When she got her first job as a sports dietitian at the University of Oregon in 2011, Rachel Manor was tasked with putting teams of student athletes through the Bod Pod. Basketball players and track and cross-country runners alike sat motionless inside the small, egg-shaped device. Afterward, she’d share results that included their weight, body fat percentage, and amount of lean mass.
Such testing wasn’t a part of Manor’s dietetics curriculum, so her supervisors trained her, saying it was part of providing “high-level nutrition service.” (Manor left the school in 2013, overlapping briefly with head coach Robert Johnson, who later faced allegations of a harmful focus on reducing athletes’ body fat.)
Manor said she felt uncomfortable with the process from the start. She next joined the University of North Carolina at Chapel Hill, which also used the Bod Pod, and her concerns grew. Some athletes skipped meals before the tests, lost confidence afterward, and compared their results to others’. This often led them to dwell on or restrict their food choices. And when they asked how the results helped their performance, she couldn’t come up with a good answer.
“I think body composition testing increases risk for disordered eating and eating disorders,” Manor said. She also thinks the testing contributes to symptoms of depression and anxiety. “In my clinical experience, I didn’t think any perceived benefit was worth it.”
So around 2016, Manor—who was promoted to director of Olympic Sports Nutrition at UNC in 2018—made a bold choice: She phased out body composition testing on all the teams in her purview, including track and cross country. (For a while, as part of university research, cross-country runners underwent DEXA scans, which use X-rays to measure both bone mineral density and body composition. But athletes received information only about bone health, she said.)
Instead, she met with new athletes individually, providing nutrition education and support and screening them for disordered eating or eating disorders. “It was a much better use of my time,” she said.
More than numbers
To some, the step likely seemed radical, and Manor recalls getting some raised eyebrows around the athletic department when she rolled out her new policy. Collegiate athletic programs generally, and running programs specifically, have long tracked athletes’ weight, body fat, and muscle mass using tools as advanced as the Bod Pod and DEXA or as low-tech as scales and skin-pinching calipers. Coaches and dietitians have said these metrics help them plan and track the results of their training, fine-tune nutrition guidance, and prevent injury.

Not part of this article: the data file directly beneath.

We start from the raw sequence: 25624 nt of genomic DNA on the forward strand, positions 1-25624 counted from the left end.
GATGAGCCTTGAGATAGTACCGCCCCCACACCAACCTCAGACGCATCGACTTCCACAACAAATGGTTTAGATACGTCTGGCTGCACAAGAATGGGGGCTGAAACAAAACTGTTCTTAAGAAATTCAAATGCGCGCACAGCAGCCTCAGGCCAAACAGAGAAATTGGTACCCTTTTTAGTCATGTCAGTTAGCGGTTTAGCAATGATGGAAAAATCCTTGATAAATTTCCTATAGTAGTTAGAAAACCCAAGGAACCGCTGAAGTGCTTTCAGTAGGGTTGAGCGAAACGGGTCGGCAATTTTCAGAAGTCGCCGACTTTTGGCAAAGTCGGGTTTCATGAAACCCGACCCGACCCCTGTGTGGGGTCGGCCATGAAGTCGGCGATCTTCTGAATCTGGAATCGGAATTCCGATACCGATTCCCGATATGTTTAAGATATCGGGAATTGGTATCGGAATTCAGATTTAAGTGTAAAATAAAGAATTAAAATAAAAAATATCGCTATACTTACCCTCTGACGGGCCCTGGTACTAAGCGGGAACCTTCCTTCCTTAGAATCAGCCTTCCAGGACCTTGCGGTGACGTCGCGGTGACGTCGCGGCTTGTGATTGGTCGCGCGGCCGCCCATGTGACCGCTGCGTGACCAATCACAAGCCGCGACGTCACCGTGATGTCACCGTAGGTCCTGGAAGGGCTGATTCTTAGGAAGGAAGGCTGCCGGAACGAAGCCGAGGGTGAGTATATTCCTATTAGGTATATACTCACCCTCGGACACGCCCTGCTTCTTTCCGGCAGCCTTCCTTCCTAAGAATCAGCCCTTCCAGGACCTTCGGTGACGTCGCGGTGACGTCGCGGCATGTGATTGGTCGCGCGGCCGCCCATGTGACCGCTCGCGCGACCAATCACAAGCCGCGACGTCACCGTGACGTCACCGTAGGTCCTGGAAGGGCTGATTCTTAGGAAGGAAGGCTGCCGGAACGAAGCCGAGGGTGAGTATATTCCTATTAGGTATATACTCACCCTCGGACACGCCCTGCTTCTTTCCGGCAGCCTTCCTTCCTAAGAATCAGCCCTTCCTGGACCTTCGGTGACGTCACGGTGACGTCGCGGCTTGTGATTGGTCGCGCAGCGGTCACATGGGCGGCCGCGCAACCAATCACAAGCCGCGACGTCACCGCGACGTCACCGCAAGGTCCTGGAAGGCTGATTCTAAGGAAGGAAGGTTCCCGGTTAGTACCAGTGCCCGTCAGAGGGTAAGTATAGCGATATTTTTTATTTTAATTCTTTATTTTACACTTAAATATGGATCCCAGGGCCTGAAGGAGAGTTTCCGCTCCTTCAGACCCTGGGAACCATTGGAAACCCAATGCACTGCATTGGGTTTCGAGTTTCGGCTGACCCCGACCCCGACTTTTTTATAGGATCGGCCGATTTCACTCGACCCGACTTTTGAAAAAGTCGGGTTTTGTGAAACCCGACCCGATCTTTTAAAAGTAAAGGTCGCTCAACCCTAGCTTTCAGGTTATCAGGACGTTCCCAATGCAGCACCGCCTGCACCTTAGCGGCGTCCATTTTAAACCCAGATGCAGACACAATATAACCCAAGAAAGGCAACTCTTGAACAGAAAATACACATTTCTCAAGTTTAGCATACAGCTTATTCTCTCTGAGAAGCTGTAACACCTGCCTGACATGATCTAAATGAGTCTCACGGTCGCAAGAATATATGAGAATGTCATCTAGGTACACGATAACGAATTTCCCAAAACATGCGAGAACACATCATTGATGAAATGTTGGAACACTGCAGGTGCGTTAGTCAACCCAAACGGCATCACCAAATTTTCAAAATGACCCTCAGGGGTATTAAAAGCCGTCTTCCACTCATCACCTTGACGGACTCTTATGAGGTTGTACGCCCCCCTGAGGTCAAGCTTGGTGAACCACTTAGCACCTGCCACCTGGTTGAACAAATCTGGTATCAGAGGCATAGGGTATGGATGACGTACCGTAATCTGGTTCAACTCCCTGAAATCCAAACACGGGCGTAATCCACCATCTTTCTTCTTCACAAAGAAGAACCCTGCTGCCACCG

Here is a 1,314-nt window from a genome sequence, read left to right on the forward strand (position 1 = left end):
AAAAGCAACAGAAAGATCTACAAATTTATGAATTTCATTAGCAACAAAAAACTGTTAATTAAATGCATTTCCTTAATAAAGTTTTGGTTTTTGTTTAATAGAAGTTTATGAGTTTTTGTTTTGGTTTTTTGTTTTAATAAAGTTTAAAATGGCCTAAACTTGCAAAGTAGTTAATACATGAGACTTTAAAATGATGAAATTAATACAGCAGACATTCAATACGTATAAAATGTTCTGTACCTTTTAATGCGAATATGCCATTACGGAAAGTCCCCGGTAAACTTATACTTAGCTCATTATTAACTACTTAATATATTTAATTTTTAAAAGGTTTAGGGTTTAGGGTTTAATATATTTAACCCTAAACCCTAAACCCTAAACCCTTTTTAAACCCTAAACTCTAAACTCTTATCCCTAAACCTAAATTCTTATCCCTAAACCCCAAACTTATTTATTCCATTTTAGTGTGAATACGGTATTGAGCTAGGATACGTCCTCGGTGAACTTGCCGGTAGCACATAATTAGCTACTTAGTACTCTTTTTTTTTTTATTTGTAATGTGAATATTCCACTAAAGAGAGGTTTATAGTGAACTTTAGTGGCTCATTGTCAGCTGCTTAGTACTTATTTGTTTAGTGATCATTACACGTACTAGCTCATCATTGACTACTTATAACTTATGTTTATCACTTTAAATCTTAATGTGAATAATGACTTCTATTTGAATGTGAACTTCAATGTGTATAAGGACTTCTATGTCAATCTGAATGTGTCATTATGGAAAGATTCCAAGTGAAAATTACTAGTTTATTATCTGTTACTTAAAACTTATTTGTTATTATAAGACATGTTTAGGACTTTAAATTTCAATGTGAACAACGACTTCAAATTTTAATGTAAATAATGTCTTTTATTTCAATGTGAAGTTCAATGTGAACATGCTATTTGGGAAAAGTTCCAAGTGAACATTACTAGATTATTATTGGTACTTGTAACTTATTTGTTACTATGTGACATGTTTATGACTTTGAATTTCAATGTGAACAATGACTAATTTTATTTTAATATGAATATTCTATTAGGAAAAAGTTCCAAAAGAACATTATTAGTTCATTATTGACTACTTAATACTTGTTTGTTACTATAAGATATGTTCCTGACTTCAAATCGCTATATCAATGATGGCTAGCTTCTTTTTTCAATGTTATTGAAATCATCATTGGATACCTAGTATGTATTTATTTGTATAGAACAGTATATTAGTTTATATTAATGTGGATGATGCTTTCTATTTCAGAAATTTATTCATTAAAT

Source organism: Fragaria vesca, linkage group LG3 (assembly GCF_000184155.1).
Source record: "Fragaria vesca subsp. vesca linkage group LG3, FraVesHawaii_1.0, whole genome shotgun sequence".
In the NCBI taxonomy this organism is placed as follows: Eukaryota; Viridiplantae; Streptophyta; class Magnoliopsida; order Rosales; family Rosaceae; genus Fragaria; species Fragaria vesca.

But in a culture that places a moral value on body size and in a sport with a high rate of eating disorders, these measurements aren’t neutral. “It’s one data point,” said Jill Miller, head cross-country coach at Northwestern University. “But I think we all know, especially working with young women, it’s more than that—there is an emotional hit. It can be something that takes away from someone’s mental resilience and starts steering [them] to focus on the wrong things.”
In recent years, high-profile allegations about overuse or abuse of such measurements have arisen in running programs, including those at Oregon, Wesleyan University, and the University of Colorado, where results of an internal investigation into this and other team culture issues are expected later this month. Reports from student athletes, health professionals, and researchers suggest monitoring body composition has risks, and limited benefits.
As a result, many schools and programs are reviewing their policies surrounding body composition testing, said Riley Nickols, Ph.D., CEDS-S, a counseling and sport psychologist who has consulted with universities about their protocols. Some are implementing changes to reduce risks, such as ensuring such tests are voluntary and keeping results between athletes and sports medicine staff, rather than sharing them with coaches.
And others are forgoing them entirely. “I’ve not utilized any of those tools, nor will I ever,” said Diljeet Taylor, head women’s cross-country coach and associate director of track and field at Brigham Young University, where she’s led the women to a national cross-country championship and two runner-up finishes. “I don’t think any modern-day programs should be utilizing these practices. We have seen what it is doing. If it’s detrimental to one female student athlete, it’s going to be detrimental to a lot more.”
High risk, low reward
Body composition and weight do influence running performance, Nickols said—but so do at least 38 other physiological and psychological factors, from genetics to training to motivation and mental health. Testing can place an outsized emphasis on body shape and size, often to the detriment of other elements. “I think there’s sometimes some old-school mentality; I don’t know a better word for it,” he said, where coaches cling to a “rigid bandwidth” of body composition for specific sports or events.